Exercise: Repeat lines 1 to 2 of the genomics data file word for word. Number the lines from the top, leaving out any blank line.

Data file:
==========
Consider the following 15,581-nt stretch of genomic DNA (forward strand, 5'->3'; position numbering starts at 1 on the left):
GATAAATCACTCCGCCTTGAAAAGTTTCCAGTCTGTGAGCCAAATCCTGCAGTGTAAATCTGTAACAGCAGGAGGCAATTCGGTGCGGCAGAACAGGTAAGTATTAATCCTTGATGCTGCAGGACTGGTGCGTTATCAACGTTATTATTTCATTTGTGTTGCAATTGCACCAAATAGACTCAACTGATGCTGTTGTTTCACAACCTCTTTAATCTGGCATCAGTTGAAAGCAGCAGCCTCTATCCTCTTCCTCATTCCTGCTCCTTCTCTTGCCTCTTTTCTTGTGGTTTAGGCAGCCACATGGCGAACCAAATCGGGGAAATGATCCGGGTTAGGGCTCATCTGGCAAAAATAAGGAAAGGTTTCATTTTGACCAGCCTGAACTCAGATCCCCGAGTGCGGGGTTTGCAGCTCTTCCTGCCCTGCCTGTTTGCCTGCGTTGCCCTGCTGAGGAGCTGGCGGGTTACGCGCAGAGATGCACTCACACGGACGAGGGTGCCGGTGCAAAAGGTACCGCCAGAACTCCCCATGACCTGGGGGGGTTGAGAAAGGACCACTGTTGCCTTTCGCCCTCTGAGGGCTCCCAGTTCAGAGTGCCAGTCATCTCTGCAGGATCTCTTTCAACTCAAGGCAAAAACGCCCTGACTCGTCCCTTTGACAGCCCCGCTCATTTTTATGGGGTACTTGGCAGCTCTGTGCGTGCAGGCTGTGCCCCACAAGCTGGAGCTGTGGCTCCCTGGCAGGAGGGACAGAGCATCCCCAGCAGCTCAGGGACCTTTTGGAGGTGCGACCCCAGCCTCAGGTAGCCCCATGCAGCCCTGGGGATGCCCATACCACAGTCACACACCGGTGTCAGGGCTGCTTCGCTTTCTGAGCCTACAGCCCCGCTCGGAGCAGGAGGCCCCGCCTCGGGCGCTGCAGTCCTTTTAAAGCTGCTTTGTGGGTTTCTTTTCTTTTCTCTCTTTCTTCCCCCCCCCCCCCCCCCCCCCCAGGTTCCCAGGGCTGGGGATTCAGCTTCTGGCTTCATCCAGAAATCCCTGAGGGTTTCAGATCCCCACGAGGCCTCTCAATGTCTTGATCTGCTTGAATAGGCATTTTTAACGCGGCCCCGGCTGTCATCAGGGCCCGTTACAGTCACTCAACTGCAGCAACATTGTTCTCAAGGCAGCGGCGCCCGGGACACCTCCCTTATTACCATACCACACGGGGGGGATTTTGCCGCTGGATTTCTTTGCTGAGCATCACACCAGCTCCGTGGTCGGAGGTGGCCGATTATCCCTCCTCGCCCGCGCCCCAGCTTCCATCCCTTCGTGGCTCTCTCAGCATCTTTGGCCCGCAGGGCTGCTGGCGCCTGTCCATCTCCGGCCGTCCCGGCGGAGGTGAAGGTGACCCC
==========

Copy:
Consider the following 15,581-nt stretch of genomic DNA (forward strand, 5'->3'; position numbering starts at 1 on the left):
GATAAATCACTCCGCCTTGAAAAGTTTCCAGTCTGTGAGCCAAATCCTGCAGTGTAAATCTGTAACAGCAGGAGGCAATTCGGTGCGGCAGAACAGGTAAGTATTAATCCTTGATGCTGCAGGACTGGTGCGTTATCAACGTTATTATTTCATTTGTGTTGCAATTGCACCAAATAGACTCAACTGATGCTGTTGTTTCACAACCTCTTTAATCTGGCATCAGTTGAAAGCAGCAGCCTCTATCCTCTTCCTCATTCCTGCTCCTTCTCTTGCCTCTTTTCTTGTGGTTTAGGCAGCCACATGGCGAACCAAATCGGGGAAATGATCCGGGTTAGGGCTCATCTGGCAAAAATAAGGAAAGGTTTCATTTTGACCAGCCTGAACTCAGATCCCCGAGTGCGGGGTTTGCAGCTCTTCCTGCCCTGCCTGTTTGCCTGCGTTGCCCTGCTGAGGAGCTGGCGGGTTACGCGCAGAGATGCACTCACACGGACGAGGGTGCCGGTGCAAAAGGTACCGCCAGAACTCCCCATGACCTGGGGGGGTTGAGAAAGGACCACTGTTGCCTTTCGCCCTCTGAGGGCTCCCAGTTCAGAGTGCCAGTCATCTCTGCAGGATCTCTTTCAACTCAAGGCAAAAACGCCCTGACTCGTCCCTTTGACAGCCCCGCTCATTTTTATGGGGTACTTGGCAGCTCTGTGCGTGCAGGCTGTGCCCCACAAGCTGGAGCTGTGGCTCCCTGGCAGGAGGGACAGAGCATCCCCAGCAGCTCAGGGACCTTTTGGAGGTGCGACCCCAGCCTCAGGTAGCCCCATGCAGCCCTGGGGATGCCCATACCACAGTCACACACCGGTGTCAGGGCTGCTTCGCTTTCTGAGCCTACAGCCCCGCTCGGAGCAGGAGGCCCCGCCTCGGGCGCTGCAGTCCTTTTAAAGCTGCTTTGTGGGTTTCTTTTCTTTTCTCTCTTTCTTCCCCCCCCCCCCCCCCCCCCCCAGGTTCCCAGGGCTGGGGATTCAGCTTCTGGCTTCATCCAGAAATCCCTGAGGGTTTCAGATCCCCACGAGGCCTCTCAATGTCTTGATCTGCTTGAATAGGCATTTTTAACGCGGCCCCGGCTGTCATCAGGGCCCGTTACAGTCACTCAACTGCAGCAACATTGTTCTCAAGGCAGCGGCGCCCGGGACACCTCCCTTATTACCATACCACACGGGGGGGATTTTGCCGCTGGATTTCTTTGCTGAGCATCACACCAGCTCCGTGGTCGGAGGTGGCCGATTATCCCTCCTCGCCCGCGCCCCAGCTTCCATCCCTTCGTGGCTCTCTCAGCATCTTTGGCCCGCAGGGCTGCTGGCGCCTGTCCATCTCCGGCCGTCCCGGCGGAGGTGAAGGTGACCCC